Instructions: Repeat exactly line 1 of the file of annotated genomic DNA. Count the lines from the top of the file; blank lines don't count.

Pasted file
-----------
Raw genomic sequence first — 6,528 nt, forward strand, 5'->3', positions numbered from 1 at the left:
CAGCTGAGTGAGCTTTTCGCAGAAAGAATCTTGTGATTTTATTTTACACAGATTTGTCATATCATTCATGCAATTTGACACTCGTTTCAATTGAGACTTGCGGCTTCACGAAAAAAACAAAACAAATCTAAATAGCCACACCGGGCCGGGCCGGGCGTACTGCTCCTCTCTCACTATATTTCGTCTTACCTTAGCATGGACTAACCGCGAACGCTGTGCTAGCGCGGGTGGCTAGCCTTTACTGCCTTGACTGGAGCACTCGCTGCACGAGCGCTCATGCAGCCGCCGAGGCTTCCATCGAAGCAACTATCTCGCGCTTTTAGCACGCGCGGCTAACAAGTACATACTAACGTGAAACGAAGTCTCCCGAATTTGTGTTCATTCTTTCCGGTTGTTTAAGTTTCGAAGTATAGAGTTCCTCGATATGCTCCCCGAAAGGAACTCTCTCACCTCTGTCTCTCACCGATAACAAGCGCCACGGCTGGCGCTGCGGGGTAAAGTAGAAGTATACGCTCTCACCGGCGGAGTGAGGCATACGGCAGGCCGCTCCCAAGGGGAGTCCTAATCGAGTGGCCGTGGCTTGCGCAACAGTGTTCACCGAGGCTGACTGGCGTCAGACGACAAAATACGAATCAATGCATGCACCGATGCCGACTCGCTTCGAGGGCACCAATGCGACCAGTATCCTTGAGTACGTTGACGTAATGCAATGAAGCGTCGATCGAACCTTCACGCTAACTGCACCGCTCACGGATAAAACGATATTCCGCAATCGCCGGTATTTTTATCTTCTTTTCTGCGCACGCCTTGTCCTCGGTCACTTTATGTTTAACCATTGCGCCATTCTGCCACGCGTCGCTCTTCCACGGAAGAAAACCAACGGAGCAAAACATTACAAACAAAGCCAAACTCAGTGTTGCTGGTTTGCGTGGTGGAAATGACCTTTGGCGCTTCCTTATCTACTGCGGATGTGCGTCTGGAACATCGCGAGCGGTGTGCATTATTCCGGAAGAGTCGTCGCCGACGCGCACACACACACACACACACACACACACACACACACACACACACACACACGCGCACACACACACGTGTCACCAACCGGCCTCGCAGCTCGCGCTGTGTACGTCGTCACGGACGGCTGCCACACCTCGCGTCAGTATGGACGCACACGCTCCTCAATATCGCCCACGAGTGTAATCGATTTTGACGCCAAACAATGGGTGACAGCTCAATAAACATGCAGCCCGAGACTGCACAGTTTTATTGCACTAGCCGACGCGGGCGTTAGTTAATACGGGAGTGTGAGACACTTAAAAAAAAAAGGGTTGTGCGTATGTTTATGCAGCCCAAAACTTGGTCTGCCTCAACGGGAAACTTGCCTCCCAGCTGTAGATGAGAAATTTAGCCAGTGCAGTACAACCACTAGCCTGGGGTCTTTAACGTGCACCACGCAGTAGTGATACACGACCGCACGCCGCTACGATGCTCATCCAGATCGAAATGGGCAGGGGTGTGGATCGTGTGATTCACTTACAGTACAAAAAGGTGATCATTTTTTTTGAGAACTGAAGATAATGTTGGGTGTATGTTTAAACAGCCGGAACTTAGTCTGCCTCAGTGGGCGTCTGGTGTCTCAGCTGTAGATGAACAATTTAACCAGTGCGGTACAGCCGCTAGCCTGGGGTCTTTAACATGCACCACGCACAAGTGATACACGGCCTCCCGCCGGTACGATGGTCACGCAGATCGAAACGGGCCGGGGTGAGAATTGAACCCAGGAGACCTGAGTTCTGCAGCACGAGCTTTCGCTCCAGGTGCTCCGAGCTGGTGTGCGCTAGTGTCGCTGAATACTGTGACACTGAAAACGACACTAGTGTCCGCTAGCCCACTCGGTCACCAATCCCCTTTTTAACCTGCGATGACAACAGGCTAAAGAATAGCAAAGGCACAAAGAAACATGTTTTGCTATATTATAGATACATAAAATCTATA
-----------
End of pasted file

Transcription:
Raw genomic sequence first — 6,528 nt, forward strand, 5'->3', positions numbered from 1 at the left: